The international and health policies the government pursued during von der Leyen’s second year as Chancellor also saw significant development of its stances, some of which were well received like its condemnation of the Chinese government’s treatment of Uyghurs in Xinjiang/East Turkestan, its implementation of sanctions on Belarus and its response to the humanitarian crisis associated with the Taliban’s takeover of Afghanistan, while others were more controversial like its reluctance to sanction Turkey for its maritime drilling in Greek waters and its difficulties in rollout of the COVID-19 vaccination.
Once he became Chancellor in 2022, Scholz achieved significant praise when after the Russian invasion of Ukraine that February, he announced in his ‘Zeitenwende’ speech that Germany would renege on its previous opt-out from the 2% of GDP requirement for defence spending by NATO members and hasten its withdrawal from the Nord Stream 2 pipeline, allowing it to militarily aid Ukraine and economically damage Russia. This policy platform was extremely well-received by the public and helped lead to a dramatic improvement in the SPD’s poll numbers, which had floundered for much of the preceding term.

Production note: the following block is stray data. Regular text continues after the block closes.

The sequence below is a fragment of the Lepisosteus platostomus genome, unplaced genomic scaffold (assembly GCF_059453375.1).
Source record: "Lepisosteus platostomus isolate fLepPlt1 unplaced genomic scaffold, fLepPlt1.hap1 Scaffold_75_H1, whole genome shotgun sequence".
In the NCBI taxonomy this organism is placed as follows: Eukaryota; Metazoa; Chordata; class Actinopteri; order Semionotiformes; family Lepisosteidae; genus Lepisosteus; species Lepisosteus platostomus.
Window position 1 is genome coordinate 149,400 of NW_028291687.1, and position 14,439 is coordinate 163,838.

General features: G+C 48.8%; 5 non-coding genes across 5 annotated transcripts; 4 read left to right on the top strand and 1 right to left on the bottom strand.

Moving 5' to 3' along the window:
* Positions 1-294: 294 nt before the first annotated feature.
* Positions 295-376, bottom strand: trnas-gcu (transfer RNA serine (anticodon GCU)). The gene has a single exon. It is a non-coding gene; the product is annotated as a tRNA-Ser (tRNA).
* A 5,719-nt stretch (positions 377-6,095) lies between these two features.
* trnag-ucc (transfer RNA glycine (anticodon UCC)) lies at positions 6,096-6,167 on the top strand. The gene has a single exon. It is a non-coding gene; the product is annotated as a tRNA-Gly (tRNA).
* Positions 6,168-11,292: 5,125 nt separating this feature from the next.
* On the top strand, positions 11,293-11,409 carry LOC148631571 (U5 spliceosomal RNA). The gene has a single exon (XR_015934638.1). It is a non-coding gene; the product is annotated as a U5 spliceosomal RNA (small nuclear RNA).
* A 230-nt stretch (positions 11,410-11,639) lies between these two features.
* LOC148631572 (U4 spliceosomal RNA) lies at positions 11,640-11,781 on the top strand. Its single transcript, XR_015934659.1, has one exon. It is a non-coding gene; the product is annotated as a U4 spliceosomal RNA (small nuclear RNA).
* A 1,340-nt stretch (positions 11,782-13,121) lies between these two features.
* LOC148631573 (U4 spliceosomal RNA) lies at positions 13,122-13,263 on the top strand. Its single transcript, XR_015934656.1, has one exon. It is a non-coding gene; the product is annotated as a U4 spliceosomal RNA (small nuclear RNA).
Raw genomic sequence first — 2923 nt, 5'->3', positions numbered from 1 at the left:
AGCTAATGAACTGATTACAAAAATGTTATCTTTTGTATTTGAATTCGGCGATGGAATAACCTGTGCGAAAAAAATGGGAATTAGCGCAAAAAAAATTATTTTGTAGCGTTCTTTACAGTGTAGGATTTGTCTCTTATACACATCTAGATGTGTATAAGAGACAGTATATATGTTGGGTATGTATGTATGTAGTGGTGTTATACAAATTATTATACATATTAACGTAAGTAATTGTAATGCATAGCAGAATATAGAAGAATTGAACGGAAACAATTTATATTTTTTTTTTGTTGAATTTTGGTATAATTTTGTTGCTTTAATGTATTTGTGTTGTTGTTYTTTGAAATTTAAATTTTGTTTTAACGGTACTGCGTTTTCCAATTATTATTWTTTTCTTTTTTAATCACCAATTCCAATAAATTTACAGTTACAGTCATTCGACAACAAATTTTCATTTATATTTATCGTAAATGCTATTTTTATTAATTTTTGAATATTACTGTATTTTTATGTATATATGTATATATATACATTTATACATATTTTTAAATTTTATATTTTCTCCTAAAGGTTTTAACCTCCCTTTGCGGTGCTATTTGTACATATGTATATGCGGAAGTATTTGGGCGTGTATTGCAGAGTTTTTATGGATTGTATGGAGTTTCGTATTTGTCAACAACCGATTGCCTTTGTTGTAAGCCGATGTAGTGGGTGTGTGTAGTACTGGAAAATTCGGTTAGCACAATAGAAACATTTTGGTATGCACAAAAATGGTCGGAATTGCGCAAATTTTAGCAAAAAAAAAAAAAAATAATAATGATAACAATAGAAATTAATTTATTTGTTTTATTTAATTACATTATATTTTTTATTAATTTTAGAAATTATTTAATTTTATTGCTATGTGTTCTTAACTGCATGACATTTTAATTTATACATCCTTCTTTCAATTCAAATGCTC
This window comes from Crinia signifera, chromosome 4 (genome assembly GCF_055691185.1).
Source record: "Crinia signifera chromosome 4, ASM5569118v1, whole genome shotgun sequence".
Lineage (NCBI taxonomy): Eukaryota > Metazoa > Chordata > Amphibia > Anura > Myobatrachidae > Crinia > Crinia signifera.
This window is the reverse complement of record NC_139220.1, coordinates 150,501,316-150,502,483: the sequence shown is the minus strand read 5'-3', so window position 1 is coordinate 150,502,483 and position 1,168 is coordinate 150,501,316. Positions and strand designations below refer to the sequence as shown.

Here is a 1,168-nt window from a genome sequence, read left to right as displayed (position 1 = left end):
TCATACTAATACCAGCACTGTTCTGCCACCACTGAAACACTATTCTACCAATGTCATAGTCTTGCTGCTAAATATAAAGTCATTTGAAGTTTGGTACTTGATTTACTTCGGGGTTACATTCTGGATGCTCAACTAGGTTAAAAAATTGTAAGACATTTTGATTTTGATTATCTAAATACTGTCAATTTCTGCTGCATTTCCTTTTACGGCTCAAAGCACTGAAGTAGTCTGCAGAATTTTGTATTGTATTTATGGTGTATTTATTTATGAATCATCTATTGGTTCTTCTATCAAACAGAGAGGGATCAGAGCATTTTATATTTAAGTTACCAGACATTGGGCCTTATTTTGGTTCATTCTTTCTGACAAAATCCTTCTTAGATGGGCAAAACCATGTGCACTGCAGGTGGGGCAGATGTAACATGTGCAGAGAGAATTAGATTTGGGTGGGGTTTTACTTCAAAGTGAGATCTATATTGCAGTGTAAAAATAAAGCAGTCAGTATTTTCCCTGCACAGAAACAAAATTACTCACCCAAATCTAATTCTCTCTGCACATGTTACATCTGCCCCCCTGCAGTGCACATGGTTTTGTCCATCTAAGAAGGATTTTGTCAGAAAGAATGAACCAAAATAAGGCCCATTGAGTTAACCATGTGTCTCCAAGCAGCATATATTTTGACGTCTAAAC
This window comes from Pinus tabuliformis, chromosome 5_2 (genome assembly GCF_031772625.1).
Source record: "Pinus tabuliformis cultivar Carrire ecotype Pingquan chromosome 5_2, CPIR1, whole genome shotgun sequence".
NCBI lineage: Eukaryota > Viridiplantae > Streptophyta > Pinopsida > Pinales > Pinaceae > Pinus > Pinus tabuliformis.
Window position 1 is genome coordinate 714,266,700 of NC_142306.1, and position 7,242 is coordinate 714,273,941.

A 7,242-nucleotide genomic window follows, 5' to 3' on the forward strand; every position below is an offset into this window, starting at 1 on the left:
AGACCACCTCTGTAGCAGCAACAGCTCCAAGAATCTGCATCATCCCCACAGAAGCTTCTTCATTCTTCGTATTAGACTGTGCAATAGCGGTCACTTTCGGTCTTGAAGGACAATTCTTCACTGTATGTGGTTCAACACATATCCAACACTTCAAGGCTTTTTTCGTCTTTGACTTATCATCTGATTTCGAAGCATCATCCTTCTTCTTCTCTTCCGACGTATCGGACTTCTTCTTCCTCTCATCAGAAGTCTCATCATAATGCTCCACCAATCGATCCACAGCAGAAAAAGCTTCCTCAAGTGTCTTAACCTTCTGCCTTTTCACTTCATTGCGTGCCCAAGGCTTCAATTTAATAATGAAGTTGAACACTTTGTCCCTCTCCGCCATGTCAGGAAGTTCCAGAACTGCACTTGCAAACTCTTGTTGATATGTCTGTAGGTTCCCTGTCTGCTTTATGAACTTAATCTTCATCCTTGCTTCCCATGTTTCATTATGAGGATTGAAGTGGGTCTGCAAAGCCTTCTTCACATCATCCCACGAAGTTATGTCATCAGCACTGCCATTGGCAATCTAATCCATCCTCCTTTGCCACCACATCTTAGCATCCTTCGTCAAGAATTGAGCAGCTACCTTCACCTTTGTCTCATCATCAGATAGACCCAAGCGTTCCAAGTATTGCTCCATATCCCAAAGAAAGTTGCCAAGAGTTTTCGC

The move also caused significant upheaval for the opposition. The Greens, led by Robert Habeck, managed to strengthen their position through criticism of the slow action of the government on environmental policy, while the KPD advanced a policy programme quite explicitly attacking capitalism as the main cause of the energy price surge instead of the shift to a more environmentalist policy focus, which proved controversial but resonated with its base. The Republicans faced a significant decline in their support after leader Alice Weidel accused Ukraine of provoking its invasion by seeking EU membership, a remark which proved very out of step with public opinion.
When the Bundestag was dissolved, the Green campaign soon attracted attention for its unusually vigorous campaign for the single-member constituencies. Capitalising on protest votes and voter antipathy towards the governing parties, one of the most senior figures in the Green campaign, Annalena Baerbock, claimed that the only choices in the first vote were ‘the government or the Greens’ for most voters. On top of this, they were able to criticise von der Leyen for correspondence over Pfizer’s sale of vaccines to Germany and Scholz for actions of his while mayor of Hamburg, particularly the CumEx tax fraud.